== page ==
Participating in worship at Emmanuel has forced me to recognize that as members of a congregation, we are not the whole, but simply a part of something greater. I take comfort in the liturgy of the Episcopal Church, the costumes, if you will, the tradition, and most of all, the mystery. I’m drawn to it as the power of the past is so evident in the Episcopal worship service. I confess, that as a student of history, I find that the ability to worship as one among many evokes something ancient. In attending those services, I am able to de-center from myself and re-enter a world of faith. A world beyond my own.
In particular, the liturgy forces me to actively engage in worship. It offers an architectural blueprint of worship for a richer, more profound sense of spiritual development. These intricacies of worship give me spiritual strength. By taking part in something greater than myself, it constantly challenges me to become an active worshiper.
I strongly believe that worship points us toward reconciling our doubts and understanding those mysteries of faith. It forces us to think beyond ourselves and our daily lives. Furthermore, taking part in worship as a congregation requires us to bear witness with our fellow parishioners. I have found it to be a humbling experience that brings me closer to God’s presence. It deeply resonates and sticks to the soul.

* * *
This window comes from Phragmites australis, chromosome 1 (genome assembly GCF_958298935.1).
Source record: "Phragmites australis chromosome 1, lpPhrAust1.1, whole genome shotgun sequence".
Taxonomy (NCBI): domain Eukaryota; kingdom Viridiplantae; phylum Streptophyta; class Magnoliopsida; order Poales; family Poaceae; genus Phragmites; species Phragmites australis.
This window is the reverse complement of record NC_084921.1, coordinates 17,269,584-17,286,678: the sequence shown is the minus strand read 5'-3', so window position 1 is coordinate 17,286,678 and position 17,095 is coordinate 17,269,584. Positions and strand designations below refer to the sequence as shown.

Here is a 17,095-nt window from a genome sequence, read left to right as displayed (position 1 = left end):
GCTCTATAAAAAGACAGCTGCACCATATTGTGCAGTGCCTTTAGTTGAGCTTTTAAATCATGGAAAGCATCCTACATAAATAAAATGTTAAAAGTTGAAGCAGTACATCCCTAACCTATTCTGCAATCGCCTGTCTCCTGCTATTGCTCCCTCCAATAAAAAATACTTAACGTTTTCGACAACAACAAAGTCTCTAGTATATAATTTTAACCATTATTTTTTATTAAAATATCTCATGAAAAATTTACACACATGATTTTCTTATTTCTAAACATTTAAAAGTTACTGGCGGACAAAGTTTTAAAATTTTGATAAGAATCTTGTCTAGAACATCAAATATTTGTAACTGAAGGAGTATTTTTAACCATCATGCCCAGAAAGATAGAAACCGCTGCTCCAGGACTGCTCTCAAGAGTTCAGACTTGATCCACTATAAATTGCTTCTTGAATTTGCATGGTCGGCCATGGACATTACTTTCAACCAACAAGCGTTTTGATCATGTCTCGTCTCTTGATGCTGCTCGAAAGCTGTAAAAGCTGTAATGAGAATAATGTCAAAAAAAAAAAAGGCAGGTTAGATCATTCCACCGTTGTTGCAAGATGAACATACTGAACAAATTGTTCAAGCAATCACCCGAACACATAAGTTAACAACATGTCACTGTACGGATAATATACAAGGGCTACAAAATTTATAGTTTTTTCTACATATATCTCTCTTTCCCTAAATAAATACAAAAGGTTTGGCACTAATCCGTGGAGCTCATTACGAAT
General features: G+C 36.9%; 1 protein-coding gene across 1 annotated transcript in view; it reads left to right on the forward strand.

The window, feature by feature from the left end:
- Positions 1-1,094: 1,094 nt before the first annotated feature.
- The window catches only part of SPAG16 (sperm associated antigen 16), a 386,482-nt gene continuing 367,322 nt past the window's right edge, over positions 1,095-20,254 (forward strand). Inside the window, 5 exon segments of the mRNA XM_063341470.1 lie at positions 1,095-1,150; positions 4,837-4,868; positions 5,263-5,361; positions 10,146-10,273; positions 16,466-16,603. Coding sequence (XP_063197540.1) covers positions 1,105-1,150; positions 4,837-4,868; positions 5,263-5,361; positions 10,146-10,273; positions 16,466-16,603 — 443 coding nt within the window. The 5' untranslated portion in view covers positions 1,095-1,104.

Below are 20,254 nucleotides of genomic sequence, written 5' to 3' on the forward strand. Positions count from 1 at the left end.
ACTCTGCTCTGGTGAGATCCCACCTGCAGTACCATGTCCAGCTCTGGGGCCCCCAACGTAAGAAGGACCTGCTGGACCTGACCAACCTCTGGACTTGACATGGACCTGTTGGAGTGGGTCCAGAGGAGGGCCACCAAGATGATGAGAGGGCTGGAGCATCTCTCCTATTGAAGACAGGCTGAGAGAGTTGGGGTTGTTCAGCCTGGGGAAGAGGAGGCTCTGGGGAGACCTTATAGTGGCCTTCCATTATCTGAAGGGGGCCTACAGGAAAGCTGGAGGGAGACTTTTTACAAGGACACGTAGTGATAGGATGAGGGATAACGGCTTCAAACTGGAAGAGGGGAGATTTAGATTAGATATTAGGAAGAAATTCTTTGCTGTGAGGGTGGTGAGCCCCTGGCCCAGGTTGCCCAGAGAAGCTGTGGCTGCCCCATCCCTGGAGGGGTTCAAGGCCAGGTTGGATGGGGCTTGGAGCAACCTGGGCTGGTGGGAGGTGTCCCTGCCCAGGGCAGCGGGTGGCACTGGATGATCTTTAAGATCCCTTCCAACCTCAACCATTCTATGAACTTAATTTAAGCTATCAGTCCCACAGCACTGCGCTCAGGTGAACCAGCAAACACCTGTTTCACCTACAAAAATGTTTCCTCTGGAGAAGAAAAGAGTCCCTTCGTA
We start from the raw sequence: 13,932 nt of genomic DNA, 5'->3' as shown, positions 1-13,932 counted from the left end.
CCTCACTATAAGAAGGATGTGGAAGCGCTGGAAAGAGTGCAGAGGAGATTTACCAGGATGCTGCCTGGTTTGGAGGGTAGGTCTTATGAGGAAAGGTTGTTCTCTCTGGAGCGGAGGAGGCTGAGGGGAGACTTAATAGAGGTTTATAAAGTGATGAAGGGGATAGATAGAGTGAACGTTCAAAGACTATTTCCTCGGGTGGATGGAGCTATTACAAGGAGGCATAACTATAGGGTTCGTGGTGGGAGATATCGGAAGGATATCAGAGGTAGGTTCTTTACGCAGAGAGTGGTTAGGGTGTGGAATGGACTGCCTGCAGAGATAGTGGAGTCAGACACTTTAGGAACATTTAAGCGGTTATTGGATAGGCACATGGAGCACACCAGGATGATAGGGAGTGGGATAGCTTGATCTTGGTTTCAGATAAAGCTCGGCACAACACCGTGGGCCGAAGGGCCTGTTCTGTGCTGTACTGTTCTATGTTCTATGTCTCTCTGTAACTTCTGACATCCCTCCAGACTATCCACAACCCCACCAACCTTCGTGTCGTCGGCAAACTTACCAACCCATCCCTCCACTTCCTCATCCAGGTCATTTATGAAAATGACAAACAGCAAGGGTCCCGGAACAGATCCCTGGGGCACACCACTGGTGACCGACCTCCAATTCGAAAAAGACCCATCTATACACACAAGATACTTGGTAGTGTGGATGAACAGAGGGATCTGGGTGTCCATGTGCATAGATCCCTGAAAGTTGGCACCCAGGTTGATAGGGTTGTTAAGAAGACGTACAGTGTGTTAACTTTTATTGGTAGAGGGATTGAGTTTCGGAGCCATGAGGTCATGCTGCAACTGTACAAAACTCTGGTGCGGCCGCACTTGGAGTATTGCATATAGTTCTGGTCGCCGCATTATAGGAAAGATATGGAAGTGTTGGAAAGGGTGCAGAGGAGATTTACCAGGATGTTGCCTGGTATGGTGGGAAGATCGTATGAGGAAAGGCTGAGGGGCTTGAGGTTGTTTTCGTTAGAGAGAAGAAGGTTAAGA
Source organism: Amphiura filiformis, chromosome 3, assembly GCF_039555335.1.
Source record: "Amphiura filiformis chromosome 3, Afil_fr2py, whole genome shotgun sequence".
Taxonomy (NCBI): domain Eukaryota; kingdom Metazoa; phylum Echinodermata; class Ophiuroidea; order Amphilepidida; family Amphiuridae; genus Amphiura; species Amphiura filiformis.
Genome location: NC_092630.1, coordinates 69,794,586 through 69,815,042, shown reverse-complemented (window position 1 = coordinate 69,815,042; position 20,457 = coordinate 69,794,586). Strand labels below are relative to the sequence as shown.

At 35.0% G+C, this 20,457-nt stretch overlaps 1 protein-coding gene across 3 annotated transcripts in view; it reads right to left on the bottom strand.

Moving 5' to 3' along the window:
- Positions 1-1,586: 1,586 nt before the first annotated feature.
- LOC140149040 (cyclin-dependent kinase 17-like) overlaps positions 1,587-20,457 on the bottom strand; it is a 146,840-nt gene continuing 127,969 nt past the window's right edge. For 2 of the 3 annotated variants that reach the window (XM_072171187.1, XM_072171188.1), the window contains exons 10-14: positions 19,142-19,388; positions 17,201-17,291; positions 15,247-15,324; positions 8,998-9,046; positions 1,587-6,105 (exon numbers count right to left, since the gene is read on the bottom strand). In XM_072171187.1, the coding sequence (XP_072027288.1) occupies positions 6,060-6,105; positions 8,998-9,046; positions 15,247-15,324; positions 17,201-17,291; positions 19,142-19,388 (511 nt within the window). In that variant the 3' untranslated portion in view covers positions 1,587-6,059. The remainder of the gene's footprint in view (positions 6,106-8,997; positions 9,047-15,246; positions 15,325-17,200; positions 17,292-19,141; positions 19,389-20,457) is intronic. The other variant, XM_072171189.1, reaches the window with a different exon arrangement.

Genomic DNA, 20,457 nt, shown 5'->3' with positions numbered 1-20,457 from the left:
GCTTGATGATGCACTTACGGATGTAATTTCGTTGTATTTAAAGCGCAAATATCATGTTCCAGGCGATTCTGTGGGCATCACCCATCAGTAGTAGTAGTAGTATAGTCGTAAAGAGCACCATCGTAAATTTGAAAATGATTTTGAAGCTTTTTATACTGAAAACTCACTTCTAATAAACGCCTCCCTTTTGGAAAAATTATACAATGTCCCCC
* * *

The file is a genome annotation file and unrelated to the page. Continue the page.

So, after some soul searching, I decided to join the Episcopal Church.
Then, COVID-19 happened and church stopped. Lenten classes, Rabbi by Appointment, Bonhoeffer talks, all of these forms of worship and spiritual inquiry came to a screeching halt, at least temporarily as our clergy worked tirelessly to make them available again through Zoom.
For some of us, the pandemic—in addition to all the other terrible things it brings— threatens to revive the church of me. All our fears, doubts, and spiritual rationalizations slowly start to reappear. In addition, these times of crisis and isolation threaten to make us passive spectators to faith and worship. Even worse, we risk becoming too overwhelmed by fear and simply stop worshiping.
What do we do? How do we navigate a difficult time to remain de-centered and engage as active worshipers?
As is often the case, the answer is right in front of us. In fact, we can still embark on our spiritual journey—a journey defined by worship. Undoubtedly, this crisis has forced us to worship God in different ways, but the liturgy is here to guide us on that journey.